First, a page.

We are assuming that the faux-ABC part is of significantly less quality than the OEM part. If that's the case, the shop manager would notice a significant increase in warranty repairs....and be on the phone to their parts vendor asking WTF. If it got bad enough, the mechanics shop would just change parts vendors.

    I'm a computer technician. Much of what I do is the same as an auto mechanic, except they work on cars, I work on computers. If a customer brings their computer to me, and it has a bad hard drive, and I replace it with what I think is an OEM part....but it's not it's a fake...and it fails prematurely, they are going to bring their computer back to me, and I have to do a warranty repair for free...that's very costly. Most parts come with a warranty from the manufacturer, so I box up that part and send it back to the vendor or manufacturer for a replacement or credit. If the manufacturer is getting back fake parts...they are going know it, and take action against the vendor who sold the fake parts.

    To give you an example....Sisco Systems is the leading brand for networking equiptment. Much of the internet runs on Sisco systems. A company I used to work for sold $250,000 worth of Sisco routers to a company, and when they recieved them, many didn't work properly....so they sent them back to us, and we sent them back to Sisco. Sisco informed us that they were not genuine Sisco parts, but counterfiets...so my company had to eat the cost to replace all of the routers with genuine Sisco products. Wesued the vendor that sold us the routers, and Sisco sued them too. They ended up going out of business.
    Last edited by MacGyver1968; October 3rd, 2012 at 01:34 PM.
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    Quote Originally Posted by MacGyver1968 View Post
    Well...for one thing, I don't want my cell number passed around like a $2 whore. ABC might sell it to telemarketer.

    edit: You might also want to consider using a different part in your example. A gear is just a hunk of steel that's been machined by a CNC machine. Whether it's made by ABC or faux-ABC., there's not going to be much difference in quality. You might want to consider a more complex part with moving parts...like an alternator or a transmission.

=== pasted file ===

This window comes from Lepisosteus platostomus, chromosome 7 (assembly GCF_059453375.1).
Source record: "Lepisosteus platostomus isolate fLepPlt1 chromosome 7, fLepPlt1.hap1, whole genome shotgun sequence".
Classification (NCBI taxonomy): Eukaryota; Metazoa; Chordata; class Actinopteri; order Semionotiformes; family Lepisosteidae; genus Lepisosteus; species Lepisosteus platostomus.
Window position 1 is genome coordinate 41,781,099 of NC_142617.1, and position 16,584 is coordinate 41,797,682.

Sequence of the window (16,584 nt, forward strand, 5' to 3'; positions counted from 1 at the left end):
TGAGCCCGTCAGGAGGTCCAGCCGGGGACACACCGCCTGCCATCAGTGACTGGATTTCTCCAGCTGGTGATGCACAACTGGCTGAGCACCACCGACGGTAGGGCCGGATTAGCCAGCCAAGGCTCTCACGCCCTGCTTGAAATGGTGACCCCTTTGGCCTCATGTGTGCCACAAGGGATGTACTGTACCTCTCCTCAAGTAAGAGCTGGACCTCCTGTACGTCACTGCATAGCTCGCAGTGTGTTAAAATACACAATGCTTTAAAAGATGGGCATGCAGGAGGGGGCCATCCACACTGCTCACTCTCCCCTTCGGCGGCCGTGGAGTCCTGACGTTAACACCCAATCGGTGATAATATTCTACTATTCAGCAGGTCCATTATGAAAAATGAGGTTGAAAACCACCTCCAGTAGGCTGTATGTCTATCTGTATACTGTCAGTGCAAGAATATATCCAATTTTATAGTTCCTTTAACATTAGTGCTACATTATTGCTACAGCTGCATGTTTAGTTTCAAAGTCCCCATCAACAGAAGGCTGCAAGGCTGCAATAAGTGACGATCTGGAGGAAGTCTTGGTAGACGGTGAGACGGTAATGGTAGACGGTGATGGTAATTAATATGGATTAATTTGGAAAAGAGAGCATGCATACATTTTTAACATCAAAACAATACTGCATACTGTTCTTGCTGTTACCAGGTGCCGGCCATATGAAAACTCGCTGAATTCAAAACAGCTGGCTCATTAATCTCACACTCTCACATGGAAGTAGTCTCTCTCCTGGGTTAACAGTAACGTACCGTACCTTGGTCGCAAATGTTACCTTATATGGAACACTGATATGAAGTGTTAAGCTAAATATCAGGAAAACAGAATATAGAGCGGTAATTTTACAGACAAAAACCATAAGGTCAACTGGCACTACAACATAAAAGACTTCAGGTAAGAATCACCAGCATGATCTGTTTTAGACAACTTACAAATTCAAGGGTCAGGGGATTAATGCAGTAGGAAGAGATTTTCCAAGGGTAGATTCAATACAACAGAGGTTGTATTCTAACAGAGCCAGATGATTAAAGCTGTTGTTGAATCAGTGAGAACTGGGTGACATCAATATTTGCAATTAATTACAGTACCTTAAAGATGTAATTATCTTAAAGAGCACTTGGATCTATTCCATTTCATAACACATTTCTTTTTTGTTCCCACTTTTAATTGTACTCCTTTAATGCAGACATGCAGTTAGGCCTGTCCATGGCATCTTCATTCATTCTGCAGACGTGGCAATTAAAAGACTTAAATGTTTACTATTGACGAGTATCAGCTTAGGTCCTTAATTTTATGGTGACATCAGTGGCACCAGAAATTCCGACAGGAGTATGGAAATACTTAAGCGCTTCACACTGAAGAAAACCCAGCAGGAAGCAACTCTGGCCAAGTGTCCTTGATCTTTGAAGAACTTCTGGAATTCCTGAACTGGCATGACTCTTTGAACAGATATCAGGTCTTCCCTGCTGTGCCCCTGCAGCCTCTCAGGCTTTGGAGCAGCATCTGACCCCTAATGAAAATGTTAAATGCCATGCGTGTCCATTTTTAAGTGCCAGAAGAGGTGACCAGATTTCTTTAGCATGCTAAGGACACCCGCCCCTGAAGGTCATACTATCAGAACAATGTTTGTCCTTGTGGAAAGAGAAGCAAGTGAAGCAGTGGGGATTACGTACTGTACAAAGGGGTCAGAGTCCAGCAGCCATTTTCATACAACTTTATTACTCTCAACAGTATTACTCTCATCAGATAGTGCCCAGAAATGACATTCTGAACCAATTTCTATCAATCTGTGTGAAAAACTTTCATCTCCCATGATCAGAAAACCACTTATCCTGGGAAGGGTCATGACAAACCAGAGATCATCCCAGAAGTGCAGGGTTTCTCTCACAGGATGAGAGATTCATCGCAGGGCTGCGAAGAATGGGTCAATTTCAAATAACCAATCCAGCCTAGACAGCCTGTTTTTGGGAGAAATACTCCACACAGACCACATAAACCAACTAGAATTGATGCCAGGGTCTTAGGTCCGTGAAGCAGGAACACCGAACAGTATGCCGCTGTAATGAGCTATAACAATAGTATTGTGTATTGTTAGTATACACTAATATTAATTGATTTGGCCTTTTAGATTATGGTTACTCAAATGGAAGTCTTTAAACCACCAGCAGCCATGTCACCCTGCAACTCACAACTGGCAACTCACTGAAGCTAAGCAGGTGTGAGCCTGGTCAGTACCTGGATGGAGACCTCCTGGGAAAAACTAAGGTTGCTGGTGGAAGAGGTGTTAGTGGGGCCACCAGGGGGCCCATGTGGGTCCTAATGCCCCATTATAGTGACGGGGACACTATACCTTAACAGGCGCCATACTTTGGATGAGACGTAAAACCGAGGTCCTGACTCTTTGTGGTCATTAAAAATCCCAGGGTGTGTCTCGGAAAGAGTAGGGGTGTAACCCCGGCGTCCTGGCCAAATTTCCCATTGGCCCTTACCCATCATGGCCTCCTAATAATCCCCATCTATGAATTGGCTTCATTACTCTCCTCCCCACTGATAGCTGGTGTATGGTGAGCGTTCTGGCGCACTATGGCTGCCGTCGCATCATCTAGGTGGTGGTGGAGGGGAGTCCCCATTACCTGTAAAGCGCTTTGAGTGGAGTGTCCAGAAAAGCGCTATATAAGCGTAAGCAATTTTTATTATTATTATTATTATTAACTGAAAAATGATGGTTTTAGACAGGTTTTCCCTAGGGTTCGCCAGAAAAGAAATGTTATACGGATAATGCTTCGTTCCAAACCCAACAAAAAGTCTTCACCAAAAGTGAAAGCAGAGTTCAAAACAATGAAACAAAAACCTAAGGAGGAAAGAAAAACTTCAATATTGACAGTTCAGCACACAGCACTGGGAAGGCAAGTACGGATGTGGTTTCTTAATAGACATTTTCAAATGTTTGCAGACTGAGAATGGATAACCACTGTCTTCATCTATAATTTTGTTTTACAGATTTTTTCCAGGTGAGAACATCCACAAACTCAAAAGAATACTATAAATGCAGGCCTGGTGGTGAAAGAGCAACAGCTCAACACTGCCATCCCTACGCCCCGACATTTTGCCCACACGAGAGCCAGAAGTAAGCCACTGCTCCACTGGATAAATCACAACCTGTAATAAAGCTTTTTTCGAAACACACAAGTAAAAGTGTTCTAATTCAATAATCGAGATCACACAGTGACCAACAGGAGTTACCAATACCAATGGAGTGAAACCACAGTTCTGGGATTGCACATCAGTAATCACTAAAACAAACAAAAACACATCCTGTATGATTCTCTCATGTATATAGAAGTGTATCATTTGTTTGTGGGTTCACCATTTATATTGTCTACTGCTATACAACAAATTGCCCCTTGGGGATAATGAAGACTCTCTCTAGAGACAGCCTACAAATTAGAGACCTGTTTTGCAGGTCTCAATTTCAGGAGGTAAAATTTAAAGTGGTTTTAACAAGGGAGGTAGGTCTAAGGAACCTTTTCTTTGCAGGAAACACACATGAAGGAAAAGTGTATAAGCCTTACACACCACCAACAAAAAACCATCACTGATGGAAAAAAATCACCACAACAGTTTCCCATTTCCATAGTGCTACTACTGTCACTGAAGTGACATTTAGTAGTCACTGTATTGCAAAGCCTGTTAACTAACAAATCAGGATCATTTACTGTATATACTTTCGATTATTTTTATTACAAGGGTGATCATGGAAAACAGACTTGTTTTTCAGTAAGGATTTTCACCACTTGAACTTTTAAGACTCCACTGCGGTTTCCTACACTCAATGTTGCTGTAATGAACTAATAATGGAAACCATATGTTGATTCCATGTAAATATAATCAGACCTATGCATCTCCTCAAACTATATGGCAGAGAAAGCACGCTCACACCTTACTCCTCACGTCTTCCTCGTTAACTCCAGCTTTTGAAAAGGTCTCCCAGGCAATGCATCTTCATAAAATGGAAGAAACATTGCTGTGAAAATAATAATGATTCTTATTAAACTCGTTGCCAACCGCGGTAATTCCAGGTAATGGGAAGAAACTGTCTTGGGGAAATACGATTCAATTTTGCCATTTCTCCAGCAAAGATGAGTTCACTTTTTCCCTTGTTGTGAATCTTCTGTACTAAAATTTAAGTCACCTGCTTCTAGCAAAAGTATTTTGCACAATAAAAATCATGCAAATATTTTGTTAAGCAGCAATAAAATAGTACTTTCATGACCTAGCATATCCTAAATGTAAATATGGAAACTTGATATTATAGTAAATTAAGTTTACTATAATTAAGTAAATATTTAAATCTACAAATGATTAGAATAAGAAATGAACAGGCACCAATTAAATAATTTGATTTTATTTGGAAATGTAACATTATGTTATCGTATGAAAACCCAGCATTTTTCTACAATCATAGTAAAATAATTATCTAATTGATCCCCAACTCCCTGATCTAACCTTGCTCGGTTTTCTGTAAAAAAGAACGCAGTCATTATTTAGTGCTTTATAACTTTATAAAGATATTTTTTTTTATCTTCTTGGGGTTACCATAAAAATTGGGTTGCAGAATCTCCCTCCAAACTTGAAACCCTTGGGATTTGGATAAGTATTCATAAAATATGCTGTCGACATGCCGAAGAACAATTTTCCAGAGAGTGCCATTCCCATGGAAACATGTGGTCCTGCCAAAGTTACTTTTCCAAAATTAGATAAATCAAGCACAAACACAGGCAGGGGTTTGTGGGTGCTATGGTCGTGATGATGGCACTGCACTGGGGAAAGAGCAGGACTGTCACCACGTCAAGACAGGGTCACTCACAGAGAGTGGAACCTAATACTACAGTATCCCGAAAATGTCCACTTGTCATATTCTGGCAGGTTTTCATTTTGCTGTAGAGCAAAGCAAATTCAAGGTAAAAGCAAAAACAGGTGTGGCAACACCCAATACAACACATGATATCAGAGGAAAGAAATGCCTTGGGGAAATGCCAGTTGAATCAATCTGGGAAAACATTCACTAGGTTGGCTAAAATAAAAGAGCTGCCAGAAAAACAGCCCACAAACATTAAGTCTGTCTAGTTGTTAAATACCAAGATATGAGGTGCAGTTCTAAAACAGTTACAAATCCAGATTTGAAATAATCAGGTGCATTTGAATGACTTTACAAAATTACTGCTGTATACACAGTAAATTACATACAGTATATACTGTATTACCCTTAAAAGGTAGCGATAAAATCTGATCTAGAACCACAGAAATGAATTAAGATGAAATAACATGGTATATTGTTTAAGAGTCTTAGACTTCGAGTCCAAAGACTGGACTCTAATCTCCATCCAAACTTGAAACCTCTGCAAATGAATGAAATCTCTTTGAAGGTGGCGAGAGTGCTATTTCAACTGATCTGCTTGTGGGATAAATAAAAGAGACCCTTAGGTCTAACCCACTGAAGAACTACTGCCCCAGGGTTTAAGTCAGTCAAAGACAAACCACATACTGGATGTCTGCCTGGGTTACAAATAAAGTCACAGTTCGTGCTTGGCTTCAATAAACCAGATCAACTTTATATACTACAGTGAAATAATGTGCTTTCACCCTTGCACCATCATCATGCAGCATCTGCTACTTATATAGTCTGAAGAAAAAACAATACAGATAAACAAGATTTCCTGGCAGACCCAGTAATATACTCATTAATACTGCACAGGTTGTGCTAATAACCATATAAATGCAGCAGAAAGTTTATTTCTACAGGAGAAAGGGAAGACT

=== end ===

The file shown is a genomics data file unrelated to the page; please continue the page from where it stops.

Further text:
If and when most manufacturers start their commodities to encase in PPC (Product Protection Cover), consumers like you who values their privacy above all, will buy extra mobile number exclusively for product confirmation purpose.

    You are right about gear. I should have used some other item. Hereon let it be Sisco router by your advice. PPC will work on auto spares and computer spares with same effect.
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    Quote Originally Posted by MacGyver1968 View Post
    One other thing...the process you are describing is almost identical to the process required to activate a Windows installation by phone. (something I've done a million times) . It takes about 15 minutes. Mechanics time is very valuable...every minute that they aren't working on a car accruing billable labor hours is money out of their pocket. Most mechanics shops have a parts manager that is responsible for the supply of parts. You system would require that parts manager to be on the phone all day long, verifying each part. Those 15 minutes at a time add up quickly....that's lost labor cost.

    To give you an example....Sisco Systems is the leading brand for networking equiptment. Much of the internet runs on Sisco systems. A company I used to work for sold $250,000 worth of Sisco routers to a company, and when they recieved them, many didn't work properly....so they sent them back to us, and we sent them back to Sisco. Sisco informed us that they were not genuine Sisco parts, but counterfiets...so my company had to eat the cost to replace all of the routers with genuine Sisco products. Wesued the vendor that sold us the routers, and Sisco sued them too. They ended up going out of business.
    Cost per SMS is negligible in India. They offer 60000, sixty thousand SMS for 66 rupees (1 and quarter dollar). Telecommunication companies afford this because service is done with lightning speed. In America it must be faster.